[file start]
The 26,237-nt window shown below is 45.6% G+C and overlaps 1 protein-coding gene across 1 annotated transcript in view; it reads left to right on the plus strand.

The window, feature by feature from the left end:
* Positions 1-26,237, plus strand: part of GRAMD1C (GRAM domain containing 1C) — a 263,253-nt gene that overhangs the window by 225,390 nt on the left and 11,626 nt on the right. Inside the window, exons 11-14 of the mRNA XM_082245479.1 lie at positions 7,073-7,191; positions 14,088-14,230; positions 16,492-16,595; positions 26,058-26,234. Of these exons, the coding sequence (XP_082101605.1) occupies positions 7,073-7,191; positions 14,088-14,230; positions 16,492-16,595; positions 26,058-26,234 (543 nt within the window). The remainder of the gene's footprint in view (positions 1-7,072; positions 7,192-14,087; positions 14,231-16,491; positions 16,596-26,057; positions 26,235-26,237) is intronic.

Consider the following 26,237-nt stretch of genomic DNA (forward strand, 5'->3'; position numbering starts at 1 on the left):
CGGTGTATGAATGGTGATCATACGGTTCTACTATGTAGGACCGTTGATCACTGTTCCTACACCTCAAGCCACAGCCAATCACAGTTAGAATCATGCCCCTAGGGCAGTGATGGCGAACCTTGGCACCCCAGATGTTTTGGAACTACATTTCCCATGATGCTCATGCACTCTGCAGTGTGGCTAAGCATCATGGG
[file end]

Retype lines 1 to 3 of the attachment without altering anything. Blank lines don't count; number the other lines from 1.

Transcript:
The 26,237-nt window shown below is 45.6% G+C and overlaps 1 protein-coding gene across 1 annotated transcript in view; it reads left to right on the plus strand.

The window, feature by feature from the left end:
* Positions 1-26,237, plus strand: part of GRAMD1C (GRAM domain containing 1C) — a 263,253-nt gene that overhangs the window by 225,390 nt on the left and 11,626 nt on the right. Inside the window, exons 11-14 of the mRNA XM_082245479.1 lie at positions 7,073-7,191; positions 14,088-14,230; positions 16,492-16,595; positions 26,058-26,234. Of these exons, the coding sequence (XP_082101605.1) occupies positions 7,073-7,191; positions 14,088-14,230; positions 16,492-16,595; positions 26,058-26,234 (543 nt within the window). The remainder of the gene's footprint in view (positions 1-7,072; positions 7,192-14,087; positions 14,231-16,491; positions 16,596-26,057; positions 26,235-26,237) is intronic.